Tuesday, December 11, 2012

Suffering, suffering… and some more suffering

The first thing that strikes you when watching War of the Century, a documentary about the Soviet experience during World War Two, is how qualitatively and quantitatively different it was from the war in the West.  We can say this both in sheer numbers of dead, destruction of cities, and abominable behavior.

Nazi ideology considered the Slavs a sub-human category, and acted accordingly on the battlefield.  When Hitler invaded the Soviet Union in 1941, atrocities in the subjugated areas were more than norm than the exception.   Jews and communists were singled out for execution, as were civilians for no other reason than the whim of local commanders, or the anarchic tendencies of German troops.  Slavs were not fully human, and their lives were cheap.

The people of the Soviet Union were further made to suffer by Stalin, who expected them to sacrifice themselves for the motherland to the point of death.  At the end of the documentary, we see a camp where Russian POWs are accused of anti-Soviet activities after their liberation by the Red Army.  Most were given lengthy sentences in the gulag.

People on both sides did horrible things on the Eastern Front, and you can watch them explain themselves in this documentary.  Very few actually consider themselves war criminal or murderers.  In the context of the times, they usually explain, what they did was justified.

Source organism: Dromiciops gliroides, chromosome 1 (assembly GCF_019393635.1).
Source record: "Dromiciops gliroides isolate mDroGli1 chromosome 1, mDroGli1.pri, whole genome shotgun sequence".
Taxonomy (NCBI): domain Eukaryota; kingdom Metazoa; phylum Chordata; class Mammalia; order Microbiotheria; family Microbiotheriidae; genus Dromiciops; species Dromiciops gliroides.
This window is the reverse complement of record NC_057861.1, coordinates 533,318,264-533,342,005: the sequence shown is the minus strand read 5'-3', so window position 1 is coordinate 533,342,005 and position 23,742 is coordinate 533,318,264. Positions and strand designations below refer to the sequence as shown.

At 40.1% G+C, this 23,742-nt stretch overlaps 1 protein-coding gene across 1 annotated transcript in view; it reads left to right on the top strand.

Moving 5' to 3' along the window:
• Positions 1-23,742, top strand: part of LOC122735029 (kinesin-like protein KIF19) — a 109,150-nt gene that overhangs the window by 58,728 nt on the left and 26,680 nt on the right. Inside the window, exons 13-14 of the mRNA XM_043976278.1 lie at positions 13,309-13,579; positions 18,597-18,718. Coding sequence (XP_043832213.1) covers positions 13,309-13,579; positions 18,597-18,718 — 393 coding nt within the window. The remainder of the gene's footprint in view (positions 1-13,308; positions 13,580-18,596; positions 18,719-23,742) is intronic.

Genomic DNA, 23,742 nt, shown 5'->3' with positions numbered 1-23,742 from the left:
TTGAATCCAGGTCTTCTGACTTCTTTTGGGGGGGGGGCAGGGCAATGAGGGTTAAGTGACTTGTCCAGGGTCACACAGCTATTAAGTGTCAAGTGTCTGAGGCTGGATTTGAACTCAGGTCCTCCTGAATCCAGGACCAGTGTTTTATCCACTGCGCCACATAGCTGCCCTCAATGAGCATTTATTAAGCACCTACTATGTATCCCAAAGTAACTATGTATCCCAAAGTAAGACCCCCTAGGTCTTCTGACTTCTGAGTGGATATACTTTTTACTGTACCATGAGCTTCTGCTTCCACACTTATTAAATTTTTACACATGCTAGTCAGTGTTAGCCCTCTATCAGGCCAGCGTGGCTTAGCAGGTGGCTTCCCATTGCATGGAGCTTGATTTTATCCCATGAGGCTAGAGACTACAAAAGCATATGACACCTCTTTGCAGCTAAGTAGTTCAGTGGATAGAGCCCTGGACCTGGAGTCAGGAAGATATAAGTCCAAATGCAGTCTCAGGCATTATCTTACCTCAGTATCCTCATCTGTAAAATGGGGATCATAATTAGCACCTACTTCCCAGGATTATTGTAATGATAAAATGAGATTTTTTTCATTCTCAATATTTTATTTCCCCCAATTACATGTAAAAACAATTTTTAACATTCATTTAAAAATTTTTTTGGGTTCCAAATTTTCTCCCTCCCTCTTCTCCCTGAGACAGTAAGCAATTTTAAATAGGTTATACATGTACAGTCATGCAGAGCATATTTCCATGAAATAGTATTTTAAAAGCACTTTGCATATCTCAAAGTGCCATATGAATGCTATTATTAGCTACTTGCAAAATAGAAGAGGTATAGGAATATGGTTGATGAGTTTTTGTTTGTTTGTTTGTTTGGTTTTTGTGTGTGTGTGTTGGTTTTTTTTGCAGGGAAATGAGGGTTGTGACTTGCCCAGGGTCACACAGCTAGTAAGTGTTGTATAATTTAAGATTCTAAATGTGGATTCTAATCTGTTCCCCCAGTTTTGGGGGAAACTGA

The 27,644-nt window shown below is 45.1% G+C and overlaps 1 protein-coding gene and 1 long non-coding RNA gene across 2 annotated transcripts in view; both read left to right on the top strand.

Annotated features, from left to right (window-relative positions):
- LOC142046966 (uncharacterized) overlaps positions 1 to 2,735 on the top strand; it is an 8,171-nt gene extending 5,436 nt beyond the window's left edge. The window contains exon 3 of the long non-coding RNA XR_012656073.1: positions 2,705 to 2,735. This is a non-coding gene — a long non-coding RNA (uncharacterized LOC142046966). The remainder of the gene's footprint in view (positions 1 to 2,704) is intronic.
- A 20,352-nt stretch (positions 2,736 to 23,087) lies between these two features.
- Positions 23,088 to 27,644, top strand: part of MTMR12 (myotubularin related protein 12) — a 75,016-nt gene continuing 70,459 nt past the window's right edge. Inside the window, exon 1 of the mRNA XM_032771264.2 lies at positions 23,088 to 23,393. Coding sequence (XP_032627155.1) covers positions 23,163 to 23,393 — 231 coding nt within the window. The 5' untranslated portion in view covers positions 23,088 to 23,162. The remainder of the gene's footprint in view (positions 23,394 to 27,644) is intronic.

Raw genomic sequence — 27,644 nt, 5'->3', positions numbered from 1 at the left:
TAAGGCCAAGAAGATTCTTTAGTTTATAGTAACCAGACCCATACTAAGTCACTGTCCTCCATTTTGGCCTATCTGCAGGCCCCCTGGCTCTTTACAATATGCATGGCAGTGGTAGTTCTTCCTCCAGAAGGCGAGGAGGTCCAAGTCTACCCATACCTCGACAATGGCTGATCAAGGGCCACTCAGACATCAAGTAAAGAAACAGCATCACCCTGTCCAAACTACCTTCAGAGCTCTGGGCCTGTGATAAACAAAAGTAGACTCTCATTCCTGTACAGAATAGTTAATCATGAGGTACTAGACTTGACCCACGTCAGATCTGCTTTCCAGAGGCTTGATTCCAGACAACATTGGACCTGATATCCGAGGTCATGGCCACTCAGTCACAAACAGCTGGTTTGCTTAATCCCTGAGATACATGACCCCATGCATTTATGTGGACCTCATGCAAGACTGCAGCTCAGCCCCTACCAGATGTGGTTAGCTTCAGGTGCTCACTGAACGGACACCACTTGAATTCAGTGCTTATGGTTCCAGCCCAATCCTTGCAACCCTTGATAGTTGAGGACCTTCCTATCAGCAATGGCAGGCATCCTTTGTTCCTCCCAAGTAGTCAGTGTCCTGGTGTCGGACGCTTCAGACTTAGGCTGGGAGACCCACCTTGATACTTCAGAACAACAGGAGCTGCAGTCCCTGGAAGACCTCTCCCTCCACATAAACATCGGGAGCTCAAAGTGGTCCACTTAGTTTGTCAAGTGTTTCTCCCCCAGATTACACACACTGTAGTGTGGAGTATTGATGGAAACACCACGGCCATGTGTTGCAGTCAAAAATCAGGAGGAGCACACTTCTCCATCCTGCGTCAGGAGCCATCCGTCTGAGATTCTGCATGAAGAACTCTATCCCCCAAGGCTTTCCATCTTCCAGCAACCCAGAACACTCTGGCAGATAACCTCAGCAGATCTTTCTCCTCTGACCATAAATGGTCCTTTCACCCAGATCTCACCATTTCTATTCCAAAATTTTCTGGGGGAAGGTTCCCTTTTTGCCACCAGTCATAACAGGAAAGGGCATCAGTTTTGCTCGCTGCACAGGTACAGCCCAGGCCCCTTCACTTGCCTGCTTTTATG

And it is hard to judge actions of soldiers in the field based on peace time morality, but if we don’t ask such hard questions, then what are human beings reduced to?  Is it really an excuse to say I had no choice, it was part of the time, we were under tremendous pressure?  It is difficult to watch an old man, a former Russian solider, smile and chuckle about the rape of German women.  How can we forgive this?  Should we ever?

What War of the Century does prove is how terribly low the human race can fall in absolute moral terms.  A war of all against all is not impossible, but probable.  It happened, and continued after the war, as Stalin committed atrocities against his own people that rival or surpass Hitler’s.

Yet more dead and exiled people.   More suffering in absolute terms. More people treating other people as mere objects.

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